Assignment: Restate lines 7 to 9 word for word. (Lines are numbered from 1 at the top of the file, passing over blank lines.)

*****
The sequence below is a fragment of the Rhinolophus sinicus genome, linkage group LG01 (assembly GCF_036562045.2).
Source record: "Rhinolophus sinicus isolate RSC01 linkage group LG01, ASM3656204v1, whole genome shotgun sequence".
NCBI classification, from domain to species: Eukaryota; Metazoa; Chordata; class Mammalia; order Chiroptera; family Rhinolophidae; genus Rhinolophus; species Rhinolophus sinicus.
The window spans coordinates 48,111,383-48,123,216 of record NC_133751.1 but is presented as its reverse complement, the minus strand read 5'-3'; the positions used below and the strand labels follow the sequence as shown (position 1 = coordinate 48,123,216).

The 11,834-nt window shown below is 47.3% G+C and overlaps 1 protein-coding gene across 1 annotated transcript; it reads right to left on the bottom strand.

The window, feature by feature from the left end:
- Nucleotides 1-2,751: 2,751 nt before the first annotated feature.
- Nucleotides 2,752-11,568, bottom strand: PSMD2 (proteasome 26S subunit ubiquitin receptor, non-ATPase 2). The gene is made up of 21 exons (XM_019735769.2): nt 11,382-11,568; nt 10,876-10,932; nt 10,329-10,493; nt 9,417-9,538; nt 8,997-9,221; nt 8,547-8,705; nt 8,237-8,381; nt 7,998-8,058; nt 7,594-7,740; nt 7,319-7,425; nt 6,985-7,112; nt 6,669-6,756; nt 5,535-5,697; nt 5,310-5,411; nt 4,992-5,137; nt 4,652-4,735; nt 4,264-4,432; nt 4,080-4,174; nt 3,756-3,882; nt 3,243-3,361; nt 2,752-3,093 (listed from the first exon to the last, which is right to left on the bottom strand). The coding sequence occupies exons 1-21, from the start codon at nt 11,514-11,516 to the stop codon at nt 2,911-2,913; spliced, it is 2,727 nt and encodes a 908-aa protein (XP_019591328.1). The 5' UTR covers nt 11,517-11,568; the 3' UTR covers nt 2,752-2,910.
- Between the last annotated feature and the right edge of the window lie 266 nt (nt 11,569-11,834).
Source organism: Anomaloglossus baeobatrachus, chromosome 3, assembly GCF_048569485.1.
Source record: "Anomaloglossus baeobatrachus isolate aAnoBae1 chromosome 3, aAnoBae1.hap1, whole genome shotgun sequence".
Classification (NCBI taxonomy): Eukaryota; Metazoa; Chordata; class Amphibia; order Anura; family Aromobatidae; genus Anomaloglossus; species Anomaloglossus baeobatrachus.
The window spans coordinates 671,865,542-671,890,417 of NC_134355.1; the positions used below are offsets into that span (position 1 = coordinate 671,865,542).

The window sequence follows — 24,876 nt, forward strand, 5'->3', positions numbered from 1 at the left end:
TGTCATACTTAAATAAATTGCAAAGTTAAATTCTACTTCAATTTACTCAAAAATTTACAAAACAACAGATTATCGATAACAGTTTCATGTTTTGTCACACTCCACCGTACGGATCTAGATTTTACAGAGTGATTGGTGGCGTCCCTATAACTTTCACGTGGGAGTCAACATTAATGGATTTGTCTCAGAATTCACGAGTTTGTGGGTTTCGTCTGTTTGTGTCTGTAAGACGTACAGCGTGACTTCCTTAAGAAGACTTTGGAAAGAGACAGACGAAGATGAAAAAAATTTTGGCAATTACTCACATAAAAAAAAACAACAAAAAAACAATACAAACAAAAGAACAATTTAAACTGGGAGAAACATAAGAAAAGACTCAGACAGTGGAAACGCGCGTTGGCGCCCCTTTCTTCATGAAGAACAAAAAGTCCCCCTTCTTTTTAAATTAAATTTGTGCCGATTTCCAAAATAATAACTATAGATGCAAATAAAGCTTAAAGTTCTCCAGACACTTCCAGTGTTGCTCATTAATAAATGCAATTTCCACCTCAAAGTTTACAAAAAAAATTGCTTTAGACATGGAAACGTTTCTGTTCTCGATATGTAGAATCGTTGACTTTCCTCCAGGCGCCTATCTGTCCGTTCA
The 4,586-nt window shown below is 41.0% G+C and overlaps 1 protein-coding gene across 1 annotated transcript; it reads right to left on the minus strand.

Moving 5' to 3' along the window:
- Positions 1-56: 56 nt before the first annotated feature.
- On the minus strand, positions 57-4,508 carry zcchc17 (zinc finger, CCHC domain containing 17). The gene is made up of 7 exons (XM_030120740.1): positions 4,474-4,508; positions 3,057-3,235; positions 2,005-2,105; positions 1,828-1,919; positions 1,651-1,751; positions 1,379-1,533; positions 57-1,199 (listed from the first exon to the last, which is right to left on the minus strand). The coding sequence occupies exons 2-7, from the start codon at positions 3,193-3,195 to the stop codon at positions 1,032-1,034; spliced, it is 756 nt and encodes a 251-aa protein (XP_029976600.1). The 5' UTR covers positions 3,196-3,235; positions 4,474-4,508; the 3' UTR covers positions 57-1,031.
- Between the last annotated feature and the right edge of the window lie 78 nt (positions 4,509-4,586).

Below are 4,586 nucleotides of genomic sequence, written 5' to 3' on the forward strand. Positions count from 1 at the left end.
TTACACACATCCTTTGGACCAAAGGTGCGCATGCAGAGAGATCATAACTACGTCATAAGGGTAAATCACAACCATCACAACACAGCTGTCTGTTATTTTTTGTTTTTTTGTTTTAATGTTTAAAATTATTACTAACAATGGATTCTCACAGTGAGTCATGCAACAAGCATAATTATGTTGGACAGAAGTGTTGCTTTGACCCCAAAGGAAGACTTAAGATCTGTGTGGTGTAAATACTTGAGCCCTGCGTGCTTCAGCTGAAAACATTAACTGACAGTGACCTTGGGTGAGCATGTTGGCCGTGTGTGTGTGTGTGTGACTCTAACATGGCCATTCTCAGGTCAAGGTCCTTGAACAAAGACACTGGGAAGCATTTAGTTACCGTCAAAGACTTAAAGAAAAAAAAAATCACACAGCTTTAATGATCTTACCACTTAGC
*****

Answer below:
- Nucleotides 1-2,751: 2,751 nt before the first annotated feature.
- Nucleotides 2,752-11,568, bottom strand: PSMD2 (proteasome 26S subunit ubiquitin receptor, non-ATPase 2). The gene is made up of 21 exons (XM_019735769.2): nt 11,382-11,568; nt 10,876-10,932; nt 10,329-10,493; nt 9,417-9,538; nt 8,997-9,221; nt 8,547-8,705; nt 8,237-8,381; nt 7,998-8,058; nt 7,594-7,740; nt 7,319-7,425; nt 6,985-7,112; nt 6,669-6,756; nt 5,535-5,697; nt 5,310-5,411; nt 4,992-5,137; nt 4,652-4,735; nt 4,264-4,432; nt 4,080-4,174; nt 3,756-3,882; nt 3,243-3,361; nt 2,752-3,093 (listed from the first exon to the last, which is right to left on the bottom strand). The coding sequence occupies exons 1-21, from the start codon at nt 11,514-11,516 to the stop codon at nt 2,911-2,913; spliced, it is 2,727 nt and encodes a 908-aa protein (XP_019591328.1). The 5' UTR covers nt 11,517-11,568; the 3' UTR covers nt 2,752-2,910.
- Between the last annotated feature and the right edge of the window lie 266 nt (nt 11,569-11,834).